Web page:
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J Nutr. 2009 Mar;139(3):461-6. doi: 10.3945/jn.108.099945. Epub 2009 Jan 28.

Viscosity of oat bran-enriched beverages influences gastrointestinal hormonal responses in healthy humans.

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Department of Clinical Nutrition, Food and Health Research Centre, School of Public Health and Clinical Nutrition, University of Kuopio, 70211 Kuopio, Finland.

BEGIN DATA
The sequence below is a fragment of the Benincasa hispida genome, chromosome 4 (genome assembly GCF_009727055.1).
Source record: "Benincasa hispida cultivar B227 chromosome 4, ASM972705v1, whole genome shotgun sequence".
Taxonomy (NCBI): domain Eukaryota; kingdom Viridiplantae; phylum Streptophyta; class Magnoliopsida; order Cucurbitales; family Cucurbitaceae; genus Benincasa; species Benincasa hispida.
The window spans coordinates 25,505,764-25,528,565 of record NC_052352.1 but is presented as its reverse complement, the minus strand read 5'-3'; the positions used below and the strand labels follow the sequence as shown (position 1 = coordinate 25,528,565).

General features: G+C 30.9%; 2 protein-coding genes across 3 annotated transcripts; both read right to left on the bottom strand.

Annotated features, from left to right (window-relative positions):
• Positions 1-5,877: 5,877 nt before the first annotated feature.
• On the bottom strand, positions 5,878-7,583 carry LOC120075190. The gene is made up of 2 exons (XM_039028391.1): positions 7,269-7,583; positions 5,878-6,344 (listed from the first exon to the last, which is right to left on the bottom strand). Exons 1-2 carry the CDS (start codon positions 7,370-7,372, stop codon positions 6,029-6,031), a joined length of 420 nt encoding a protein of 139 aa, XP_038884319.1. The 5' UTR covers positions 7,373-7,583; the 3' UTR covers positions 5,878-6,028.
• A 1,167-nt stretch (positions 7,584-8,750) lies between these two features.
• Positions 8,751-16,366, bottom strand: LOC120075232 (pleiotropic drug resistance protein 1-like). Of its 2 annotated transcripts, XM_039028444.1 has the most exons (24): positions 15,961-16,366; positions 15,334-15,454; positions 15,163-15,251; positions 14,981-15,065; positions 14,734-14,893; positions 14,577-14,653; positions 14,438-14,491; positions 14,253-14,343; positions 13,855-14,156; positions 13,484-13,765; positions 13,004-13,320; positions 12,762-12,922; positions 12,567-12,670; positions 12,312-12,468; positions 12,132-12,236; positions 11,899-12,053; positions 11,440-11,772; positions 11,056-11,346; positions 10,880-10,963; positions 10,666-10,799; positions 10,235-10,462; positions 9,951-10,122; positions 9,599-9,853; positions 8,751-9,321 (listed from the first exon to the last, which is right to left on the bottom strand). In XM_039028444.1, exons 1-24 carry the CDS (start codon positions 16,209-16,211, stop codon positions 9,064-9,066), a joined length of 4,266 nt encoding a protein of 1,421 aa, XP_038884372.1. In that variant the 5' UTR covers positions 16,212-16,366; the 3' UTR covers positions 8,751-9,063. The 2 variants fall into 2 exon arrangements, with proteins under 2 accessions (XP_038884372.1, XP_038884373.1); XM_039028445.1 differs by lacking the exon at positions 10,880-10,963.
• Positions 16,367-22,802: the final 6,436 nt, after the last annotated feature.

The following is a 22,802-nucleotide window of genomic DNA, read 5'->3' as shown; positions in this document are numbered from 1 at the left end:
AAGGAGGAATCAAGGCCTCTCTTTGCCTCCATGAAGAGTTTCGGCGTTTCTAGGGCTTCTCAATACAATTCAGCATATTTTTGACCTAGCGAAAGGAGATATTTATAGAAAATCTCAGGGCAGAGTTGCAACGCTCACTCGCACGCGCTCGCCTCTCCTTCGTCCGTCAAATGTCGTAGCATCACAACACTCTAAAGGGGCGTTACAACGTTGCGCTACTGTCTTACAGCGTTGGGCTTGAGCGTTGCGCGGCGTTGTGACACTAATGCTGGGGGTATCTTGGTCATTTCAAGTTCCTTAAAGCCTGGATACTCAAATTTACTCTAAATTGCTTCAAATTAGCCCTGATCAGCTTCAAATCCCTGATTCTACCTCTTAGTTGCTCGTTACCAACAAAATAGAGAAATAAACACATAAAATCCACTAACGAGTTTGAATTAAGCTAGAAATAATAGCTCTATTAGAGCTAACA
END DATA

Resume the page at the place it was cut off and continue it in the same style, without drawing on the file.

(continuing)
Viscous fibers, including beta-glucan in oat bran, favorably affect satiety as well as postprandial carbohydrate and lipid metabolism. However, effects of fiber viscosity on modulation of satiety-related gut hormone responses are largely unknown. We examined the effects of modified oat bran, with or without its natural viscosity, on sensations of appetite and satiety-related gastrointestinal (GI) hormone responses to establish the relevance of viscosity of beta-glucan in oat bran. Twenty healthy, normal-weight participants (16 female, 4 male, aged 22.6 +/- 0.7 y) ingested 2 isocaloric (1250 kJ) 300-mL oat bran beverages with low or high viscosity (carbohydrates, 57.9 g; protein, 7.8 g; fat, 3.3 g; fiber, 10.2 g) after a 12-h fast in randomized order. Viscosity of the low-viscosity oat bran beverage was reduced by beta-glucanase treatment. Blood samples were drawn before and 15, 30, 45, 60, 90, 120, and 180 min after beverage consumption. The oat bran beverage with low viscosity induced a greater postprandial increase in satiety (P = 0.048) and plasma glucose (P < 0.001), insulin (P = 0.008), cholecystokinin (P = 0.035), glucagon-like peptide 1 (P = 0.037), and peptide YY (P = 0.051) and a greater decrease in postprandial ghrelin (P = 0.009) than the beverage with high-viscosity oat bran. Gastric emptying as measured by paracetamol absorption was also faster (P = 0.034) after low-viscosity oat bran beverage consumption. In conclusion, viscosity differences in oat beta-glucan in a liquid meal with identical chemical composition strongly influenced not only glucose and insulin responses, but also short-term gut hormone responses, implying the importance of food structure in the modulation of postprandial satiety-related physiology.

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